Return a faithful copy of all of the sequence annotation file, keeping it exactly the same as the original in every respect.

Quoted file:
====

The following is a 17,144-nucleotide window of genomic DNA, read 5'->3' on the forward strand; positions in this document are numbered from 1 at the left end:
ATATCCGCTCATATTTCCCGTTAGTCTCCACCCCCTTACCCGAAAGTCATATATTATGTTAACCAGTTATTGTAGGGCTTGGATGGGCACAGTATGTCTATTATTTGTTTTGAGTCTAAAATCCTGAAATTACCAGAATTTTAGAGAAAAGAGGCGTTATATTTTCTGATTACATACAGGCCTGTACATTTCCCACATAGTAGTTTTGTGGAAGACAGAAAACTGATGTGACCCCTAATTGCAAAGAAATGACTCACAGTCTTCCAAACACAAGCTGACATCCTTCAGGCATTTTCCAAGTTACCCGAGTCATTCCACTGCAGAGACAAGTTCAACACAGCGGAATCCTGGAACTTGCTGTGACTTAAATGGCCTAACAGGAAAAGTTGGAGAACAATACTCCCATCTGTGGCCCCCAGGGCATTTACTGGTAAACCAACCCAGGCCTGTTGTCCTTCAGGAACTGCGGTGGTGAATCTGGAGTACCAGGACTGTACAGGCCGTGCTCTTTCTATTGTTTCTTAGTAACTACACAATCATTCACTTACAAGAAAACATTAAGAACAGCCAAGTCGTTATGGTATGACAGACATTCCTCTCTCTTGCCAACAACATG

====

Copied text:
The following is a 17,144-nucleotide window of genomic DNA, read 5'->3' on the forward strand; positions in this document are numbered from 1 at the left end:
ATATCCGCTCATATTTCCCGTTAGTCTCCACCCCCTTACCCGAAAGTCATATATTATGTTAACCAGTTATTGTAGGGCTTGGATGGGCACAGTATGTCTATTATTTGTTTTGAGTCTAAAATCCTGAAATTACCAGAATTTTAGAGAAAAGAGGCGTTATATTTTCTGATTACATACAGGCCTGTACATTTCCCACATAGTAGTTTTGTGGAAGACAGAAAACTGATGTGACCCCTAATTGCAAAGAAATGACTCACAGTCTTCCAAACACAAGCTGACATCCTTCAGGCATTTTCCAAGTTACCCGAGTCATTCCACTGCAGAGACAAGTTCAACACAGCGGAATCCTGGAACTTGCTGTGACTTAAATGGCCTAACAGGAAAAGTTGGAGAACAATACTCCCATCTGTGGCCCCCAGGGCATTTACTGGTAAACCAACCCAGGCCTGTTGTCCTTCAGGAACTGCGGTGGTGAATCTGGAGTACCAGGACTGTACAGGCCGTGCTCTTTCTATTGTTTCTTAGTAACTACACAATCATTCACTTACAAGAAAACATTAAGAACAGCCAAGTCGTTATGGTATGACAGACATTCCTCTCTCTTGCCAACAACATG